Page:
Yes, Isringhausen was facing a bases-loaded situation just three batters into his 2007 spring debut. But this wasn't fasten-your-seatbelts Izzy from 2006. It was just a pitcher throwing strikes and watching his opponent place a few balls perfectly.
Overall, Isringhausen turned in a solid performance in his first game following hip surgery last September. He allowed two infield hits and struck out a batter in one inning, throwing 16 pitches -- 14 of them for strikes.
"I was able to pitch," Isringhausen said. "I got in a jam and I was able to make some decent pitches when I needed to, so all in all a good day."
The first three hitters to face Isringhausen all reached base, but it was scarcely the right-hander's fault. And once he loaded the sacks, he retired the side, getting through his first inning of the year without a run crossing the plate.
Isringhausen was St. Louis' starting pitcher against the Dodgers in the Grapefruit League contest. He had not pitched in a game since Sept. 6 of last year.
A great deal hinges on a healthy and effective Isringhausen in St. Louis. The assumption that he will be ready helped drive the decision to put Adam Wainwright and Braden Looper in the starting rotation. In Isringhausen's absence, there is no obvious candidate to pitch the ends of games.
"He is a key cog in the wheel," said pitching coach Dave Duncan.
The Cardinals closer fell behind leadoff hitter Tony Abreu, 2-1, before getting back to 2-2. And he didn't throw another ball.
Abreu hit a comebacker that neither Isringhausen nor catcher Yadier Molina could turn into an out, and Isringhausen was charged with an error. Juan Pierre singled softly to left, past third baseman Scott Rolen, who was playing in to defend against a possible bunt. James Loney hit a chopper for an infield hit, loading the bases without a ball leaving the infield.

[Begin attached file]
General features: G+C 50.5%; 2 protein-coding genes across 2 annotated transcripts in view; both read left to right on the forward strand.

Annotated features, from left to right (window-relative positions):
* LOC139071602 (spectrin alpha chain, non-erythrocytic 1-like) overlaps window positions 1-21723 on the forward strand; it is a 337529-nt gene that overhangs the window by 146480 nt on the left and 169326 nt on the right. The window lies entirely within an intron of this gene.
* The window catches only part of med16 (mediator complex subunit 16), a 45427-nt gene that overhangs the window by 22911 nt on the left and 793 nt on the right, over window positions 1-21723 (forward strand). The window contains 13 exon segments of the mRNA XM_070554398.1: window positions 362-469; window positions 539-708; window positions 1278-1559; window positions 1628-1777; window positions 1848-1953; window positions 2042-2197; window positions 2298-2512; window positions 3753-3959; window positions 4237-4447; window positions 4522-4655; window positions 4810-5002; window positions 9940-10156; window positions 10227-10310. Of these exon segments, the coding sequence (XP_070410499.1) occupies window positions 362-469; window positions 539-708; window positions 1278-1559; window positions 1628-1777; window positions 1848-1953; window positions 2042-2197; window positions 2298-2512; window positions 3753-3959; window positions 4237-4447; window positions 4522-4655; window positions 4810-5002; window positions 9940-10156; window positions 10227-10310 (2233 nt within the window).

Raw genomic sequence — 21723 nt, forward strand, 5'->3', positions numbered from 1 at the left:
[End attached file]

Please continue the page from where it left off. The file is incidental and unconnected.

And that was all the Dodgers got against him. Isringhausen got ahead of Andy La Roche with an 0-2 count before La Roche popped up to second base. Andre Ethier struck out looking on an 0-2 cutter, and Matt Kemp lined out to left on his first pitch.
"A comebacker and a couple of bleeding things here and there, but at least I'm not walking them to put them on," Isringhausen said. "I did that a lot last year. So I'm happy with making them put the ball in play."
His teammates were happy to see him pitching at all.
"He's overcome a lot," said Wainwright, who closed in Isringhausen's absence in the 2006 postseason. "Nobody knows how bad he was hurting last year, except for him. We could all see it last year, and we can also see this year the difference in his stuff when he's healthy. He is just unbelievably nasty. So we are as a team excited to see him out there because he's going to help a lot. He's a big part of our team."
Isringhausen's next outing is scheduled for Sunday at home against the Mets.
Matthew Leach is a reporter for MLB.com. This story was not subject to the approval of Major League Baseball or its clubs.